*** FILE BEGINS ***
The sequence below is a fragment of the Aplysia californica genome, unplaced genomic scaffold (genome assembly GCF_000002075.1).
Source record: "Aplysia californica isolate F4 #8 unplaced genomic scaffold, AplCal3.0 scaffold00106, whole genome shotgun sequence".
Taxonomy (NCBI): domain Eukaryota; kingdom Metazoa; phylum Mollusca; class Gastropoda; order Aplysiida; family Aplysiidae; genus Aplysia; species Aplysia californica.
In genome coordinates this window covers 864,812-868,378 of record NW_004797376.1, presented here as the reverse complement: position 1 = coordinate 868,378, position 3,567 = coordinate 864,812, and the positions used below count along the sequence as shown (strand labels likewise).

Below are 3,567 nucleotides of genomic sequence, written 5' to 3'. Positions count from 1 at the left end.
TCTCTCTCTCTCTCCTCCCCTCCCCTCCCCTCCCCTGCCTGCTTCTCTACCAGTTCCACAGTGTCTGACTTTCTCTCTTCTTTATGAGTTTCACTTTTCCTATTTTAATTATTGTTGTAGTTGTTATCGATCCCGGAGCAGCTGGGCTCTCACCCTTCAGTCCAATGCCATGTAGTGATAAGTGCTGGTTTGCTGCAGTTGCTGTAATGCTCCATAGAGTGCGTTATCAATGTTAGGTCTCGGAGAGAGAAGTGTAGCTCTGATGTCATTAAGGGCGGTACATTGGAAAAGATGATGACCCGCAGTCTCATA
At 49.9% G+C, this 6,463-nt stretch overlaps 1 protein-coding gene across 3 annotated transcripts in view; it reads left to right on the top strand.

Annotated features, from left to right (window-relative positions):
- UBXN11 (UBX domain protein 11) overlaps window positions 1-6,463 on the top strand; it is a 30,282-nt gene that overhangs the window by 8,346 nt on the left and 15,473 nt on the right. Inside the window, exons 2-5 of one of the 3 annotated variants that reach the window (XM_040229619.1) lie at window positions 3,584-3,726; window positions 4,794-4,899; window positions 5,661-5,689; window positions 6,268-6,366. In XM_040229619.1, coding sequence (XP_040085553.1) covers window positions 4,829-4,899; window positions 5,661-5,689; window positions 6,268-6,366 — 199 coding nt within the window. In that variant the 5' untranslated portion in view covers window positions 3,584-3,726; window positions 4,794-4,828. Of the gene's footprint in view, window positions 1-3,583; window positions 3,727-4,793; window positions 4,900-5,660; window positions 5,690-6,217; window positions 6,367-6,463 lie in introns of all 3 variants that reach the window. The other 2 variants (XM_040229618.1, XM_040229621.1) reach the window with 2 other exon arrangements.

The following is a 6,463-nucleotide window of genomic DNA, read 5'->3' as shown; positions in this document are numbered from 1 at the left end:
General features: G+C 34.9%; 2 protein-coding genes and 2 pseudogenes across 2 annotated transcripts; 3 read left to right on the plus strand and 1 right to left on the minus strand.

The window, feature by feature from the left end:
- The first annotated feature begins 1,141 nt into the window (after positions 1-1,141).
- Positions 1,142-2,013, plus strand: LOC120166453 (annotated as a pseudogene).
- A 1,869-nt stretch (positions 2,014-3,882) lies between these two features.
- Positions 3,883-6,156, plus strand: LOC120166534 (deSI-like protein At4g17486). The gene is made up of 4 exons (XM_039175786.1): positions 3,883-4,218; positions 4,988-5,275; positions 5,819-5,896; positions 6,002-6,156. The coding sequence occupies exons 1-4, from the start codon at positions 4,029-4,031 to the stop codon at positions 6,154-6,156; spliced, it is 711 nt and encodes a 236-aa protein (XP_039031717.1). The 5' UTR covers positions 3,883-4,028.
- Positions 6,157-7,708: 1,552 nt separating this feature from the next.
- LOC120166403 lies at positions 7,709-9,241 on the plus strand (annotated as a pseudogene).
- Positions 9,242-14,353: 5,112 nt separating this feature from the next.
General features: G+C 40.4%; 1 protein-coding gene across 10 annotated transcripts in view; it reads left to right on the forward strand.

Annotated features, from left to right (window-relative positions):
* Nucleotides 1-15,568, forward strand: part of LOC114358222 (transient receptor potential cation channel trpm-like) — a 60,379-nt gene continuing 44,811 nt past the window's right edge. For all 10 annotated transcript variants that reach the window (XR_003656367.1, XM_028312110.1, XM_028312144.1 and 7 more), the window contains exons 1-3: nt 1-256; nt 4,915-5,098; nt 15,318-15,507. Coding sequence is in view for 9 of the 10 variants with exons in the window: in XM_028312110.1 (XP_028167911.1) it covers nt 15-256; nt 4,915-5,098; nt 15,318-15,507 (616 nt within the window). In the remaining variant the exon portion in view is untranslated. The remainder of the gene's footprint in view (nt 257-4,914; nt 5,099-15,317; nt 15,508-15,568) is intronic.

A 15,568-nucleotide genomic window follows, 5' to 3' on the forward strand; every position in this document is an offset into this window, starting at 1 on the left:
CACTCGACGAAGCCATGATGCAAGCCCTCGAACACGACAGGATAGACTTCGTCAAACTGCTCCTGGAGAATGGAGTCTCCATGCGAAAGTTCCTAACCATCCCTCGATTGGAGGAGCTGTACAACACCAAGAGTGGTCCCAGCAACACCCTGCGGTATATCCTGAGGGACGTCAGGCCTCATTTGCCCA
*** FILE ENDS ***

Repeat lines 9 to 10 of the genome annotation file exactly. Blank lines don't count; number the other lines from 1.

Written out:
- UBXN11 (UBX domain protein 11) overlaps window positions 1-6,463 on the top strand; it is a 30,282-nt gene that overhangs the window by 8,346 nt on the left and 15,473 nt on the right. Inside the window, exons 2-5 of one of the 3 annotated variants that reach the window (XM_040229619.1) lie at window positions 3,584-3,726; window positions 4,794-4,899; window positions 5,661-5,689; window positions 6,268-6,366. In XM_040229619.1, coding sequence (XP_040085553.1) covers window positions 4,829-4,899; window positions 5,661-5,689; window positions 6,268-6,366 — 199 coding nt within the window. In that variant the 5' untranslated portion in view covers window positions 3,584-3,726; window positions 4,794-4,828. Of the gene's footprint in view, window positions 1-3,583; window positions 3,727-4,793; window positions 4,900-5,660; window positions 5,690-6,217; window positions 6,367-6,463 lie in introns of all 3 variants that reach the window. The other 2 variants (XM_040229618.1, XM_040229621.1) reach the window with 2 other exon arrangements.

The following is a 6,463-nucleotide window of genomic DNA, read 5'->3' as shown; positions in this document are numbered from 1 at the left end: